CD4+ T cell count increase according to adherence score
Survival and predictors
Predictors of death: univariate and multivariate analysis
CERBA vs CMSC
2.19 – 11.32
1.15 – 6.65
Nanoro vs CMSC
3.35 – 19.49
3.78 – 29.75
M vs F
0.83 – 2.51
Muslim vs Christian
0.52 – 1.54
Rural vs Urban.
1.24 – 3.64
HIV type infection
2 vs 1
0.18 – 9.38
Mixed vs 1
0.92 – 5.78
Illiterate vs literate
0.75 – 2.23
1 year increase
0.98 – 1.79
CD4+ T-cell count at baseline
≤50 vs >50
0.74 – 3.17
WHO HIV clinical stage$
Early vs advanced
0.29 – 0.88
HAART regimen including FDC
No vs Yes
1.58 – 4.59
0.22 – 0.70
Increasing adherence score
For 1 point increasing
0.47 – 0.76
0.81 – 0.93
8–10 vs 0–7
0.21 – 0.63
0.18 – 0.57
In this study we observed a direct correlation between the two different outcomes (survival and CD4+ T-cell count recovery) and adherence evaluated through our score: our data substantially confirm previous findings [25, 26] suggesting that good adherence enhances CD4+ T-cell recovery and decreases mortality.
A significant proportion of our study population was represented by women (72.8%), since CMSC is a medical center devoted to “mother and child health-care” where patients are predominantly pregnant women and their HIV-infected partners . Hence, patients who went to CMSC were usually asymptomatic at enrolment (i.e. at an early WHO clinical stage at baseline). Conversely, the other two centers mainly admit symptomatic individuals and hospitalized late presenters.
Moreover, people coming from Nanoro rural District often emigrate particularly to Ivory Coast, delaying access to HIV screening and care . The high proportion of HIV-infected migrants on HAART who work abroad may be partly responsible for the worsening of therapeutic adherence in this setting. This phenomenon was taken into account during the statistical analysis and the multivariate logistic regression model was realized after stratifying for WHO clinical stage at baseline and for calendar year.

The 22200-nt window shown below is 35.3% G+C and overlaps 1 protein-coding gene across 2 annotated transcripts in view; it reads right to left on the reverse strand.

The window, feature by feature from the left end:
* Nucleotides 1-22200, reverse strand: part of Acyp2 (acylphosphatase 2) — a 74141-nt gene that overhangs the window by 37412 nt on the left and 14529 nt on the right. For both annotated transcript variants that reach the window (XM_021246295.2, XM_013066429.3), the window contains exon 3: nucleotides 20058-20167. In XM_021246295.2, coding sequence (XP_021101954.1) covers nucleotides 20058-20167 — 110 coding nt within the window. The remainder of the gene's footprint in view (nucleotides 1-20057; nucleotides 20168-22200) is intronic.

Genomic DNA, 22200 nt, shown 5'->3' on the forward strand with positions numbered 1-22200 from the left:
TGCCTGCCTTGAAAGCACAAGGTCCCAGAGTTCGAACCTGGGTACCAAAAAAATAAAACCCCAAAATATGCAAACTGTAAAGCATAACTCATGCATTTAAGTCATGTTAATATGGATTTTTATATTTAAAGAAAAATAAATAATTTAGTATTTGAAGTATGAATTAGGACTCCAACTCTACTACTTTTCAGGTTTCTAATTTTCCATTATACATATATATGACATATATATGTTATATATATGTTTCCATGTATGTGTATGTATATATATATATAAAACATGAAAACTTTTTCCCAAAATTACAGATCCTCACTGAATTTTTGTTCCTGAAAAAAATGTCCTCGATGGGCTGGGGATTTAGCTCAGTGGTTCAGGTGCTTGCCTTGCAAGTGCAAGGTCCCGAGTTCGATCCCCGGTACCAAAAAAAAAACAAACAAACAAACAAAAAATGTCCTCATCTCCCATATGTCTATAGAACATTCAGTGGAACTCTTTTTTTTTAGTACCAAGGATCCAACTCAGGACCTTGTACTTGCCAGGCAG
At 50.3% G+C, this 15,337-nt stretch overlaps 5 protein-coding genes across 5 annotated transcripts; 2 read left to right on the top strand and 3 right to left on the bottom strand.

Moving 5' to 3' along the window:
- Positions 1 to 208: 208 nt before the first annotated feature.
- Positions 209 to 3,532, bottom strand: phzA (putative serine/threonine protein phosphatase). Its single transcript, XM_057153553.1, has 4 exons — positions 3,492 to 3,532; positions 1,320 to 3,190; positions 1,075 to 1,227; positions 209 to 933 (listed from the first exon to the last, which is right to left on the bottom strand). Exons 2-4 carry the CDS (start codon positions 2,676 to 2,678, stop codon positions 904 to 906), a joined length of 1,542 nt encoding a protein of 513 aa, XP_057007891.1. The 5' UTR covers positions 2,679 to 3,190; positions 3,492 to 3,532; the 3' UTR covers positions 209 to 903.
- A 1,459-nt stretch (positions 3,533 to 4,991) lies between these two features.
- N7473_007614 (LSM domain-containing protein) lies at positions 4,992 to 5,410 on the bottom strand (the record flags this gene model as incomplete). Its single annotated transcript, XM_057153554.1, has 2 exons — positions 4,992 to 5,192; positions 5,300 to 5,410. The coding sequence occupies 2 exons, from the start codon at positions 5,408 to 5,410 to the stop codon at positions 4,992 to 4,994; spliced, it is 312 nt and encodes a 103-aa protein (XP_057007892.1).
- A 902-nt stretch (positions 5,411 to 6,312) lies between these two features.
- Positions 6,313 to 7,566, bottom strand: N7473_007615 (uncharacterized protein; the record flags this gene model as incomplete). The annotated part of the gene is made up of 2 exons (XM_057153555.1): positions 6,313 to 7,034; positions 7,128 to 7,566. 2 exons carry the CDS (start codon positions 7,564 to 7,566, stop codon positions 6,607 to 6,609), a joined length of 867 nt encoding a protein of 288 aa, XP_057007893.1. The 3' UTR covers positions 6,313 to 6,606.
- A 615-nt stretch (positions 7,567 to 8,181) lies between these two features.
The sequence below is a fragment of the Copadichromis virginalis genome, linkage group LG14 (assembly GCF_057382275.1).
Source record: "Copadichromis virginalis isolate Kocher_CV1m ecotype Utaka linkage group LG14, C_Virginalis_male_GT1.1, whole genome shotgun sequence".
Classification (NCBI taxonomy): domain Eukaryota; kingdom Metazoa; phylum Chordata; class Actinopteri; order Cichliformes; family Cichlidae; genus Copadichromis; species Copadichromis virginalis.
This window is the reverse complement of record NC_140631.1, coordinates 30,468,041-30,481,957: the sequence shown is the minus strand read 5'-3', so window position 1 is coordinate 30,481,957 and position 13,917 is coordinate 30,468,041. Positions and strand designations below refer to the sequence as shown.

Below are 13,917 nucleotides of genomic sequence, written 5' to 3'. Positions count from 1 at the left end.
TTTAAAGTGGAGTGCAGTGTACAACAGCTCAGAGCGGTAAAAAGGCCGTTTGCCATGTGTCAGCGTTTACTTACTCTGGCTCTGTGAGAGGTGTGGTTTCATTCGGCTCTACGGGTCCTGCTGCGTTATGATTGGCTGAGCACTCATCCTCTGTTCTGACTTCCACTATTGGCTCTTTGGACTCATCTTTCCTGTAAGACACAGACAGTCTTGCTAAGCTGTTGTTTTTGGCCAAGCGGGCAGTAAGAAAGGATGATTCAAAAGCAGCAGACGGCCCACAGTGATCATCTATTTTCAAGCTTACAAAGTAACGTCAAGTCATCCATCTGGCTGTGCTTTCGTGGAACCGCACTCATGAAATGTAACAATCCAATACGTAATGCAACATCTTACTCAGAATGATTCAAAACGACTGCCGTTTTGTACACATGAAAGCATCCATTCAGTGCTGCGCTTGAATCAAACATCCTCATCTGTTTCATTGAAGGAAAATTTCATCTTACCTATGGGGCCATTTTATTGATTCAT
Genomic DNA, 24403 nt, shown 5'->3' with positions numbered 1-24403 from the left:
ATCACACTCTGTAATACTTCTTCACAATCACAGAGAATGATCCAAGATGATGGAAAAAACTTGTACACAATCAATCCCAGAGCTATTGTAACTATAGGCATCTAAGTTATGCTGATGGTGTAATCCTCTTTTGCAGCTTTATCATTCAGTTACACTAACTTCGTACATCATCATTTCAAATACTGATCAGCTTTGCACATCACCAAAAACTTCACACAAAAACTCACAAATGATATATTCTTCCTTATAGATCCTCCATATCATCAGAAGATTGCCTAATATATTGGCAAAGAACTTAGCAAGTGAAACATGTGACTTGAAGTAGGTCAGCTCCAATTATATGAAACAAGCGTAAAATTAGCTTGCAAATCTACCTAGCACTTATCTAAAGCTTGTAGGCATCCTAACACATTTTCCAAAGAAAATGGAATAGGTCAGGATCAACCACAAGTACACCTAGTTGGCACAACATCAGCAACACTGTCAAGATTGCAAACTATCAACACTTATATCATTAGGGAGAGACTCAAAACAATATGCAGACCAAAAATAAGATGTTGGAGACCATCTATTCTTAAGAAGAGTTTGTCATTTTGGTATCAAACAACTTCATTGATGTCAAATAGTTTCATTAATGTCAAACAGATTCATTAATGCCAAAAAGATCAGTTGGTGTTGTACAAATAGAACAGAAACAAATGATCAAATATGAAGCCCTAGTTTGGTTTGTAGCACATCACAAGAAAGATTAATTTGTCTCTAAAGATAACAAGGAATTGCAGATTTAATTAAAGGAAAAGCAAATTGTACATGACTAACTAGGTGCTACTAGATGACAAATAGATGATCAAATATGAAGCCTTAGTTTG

The lack of a gold standard method to evaluate adherence brought us to use a multi-parametric strategy based on a combination of questionnaires, pills count, punctuality on clinical consultations and blood tests. This method allowed us to bypass single measurements–related biases, by taking into account several aspects of treatment adherence according to WHO recommendations . Previous studies employed a variety of methods to assess adherence, with different thresholds to define good adherence, and a wide range of adherent patients proportions were reported (from 20.7 to 93.5%) [10, 11, 29–34]. Since the methodologies of these studies widely varied from each other, they are not easily comparable to our research.
The increase in CD4+ T-cell count was similar in patients with optimal and suboptimal adherence (0–7 and 8–10 group) during the first year of follow-up, while a better adherence (8–10 group) during the second year was significantly related to a progressive increase in CD4+ T-cell count. Our findings are in line with those described in the DART trial where investigators observed a worse immunological recovery (assessed through the CD4+ T-cell count evolution) among less-adherent patients.
We also found that good adherence is strongly related to a lower risk of death in univariate and multivariate models, given that the adherence score was considered as continuous variable or as a binomial variable (8–10 vs 0–7 points).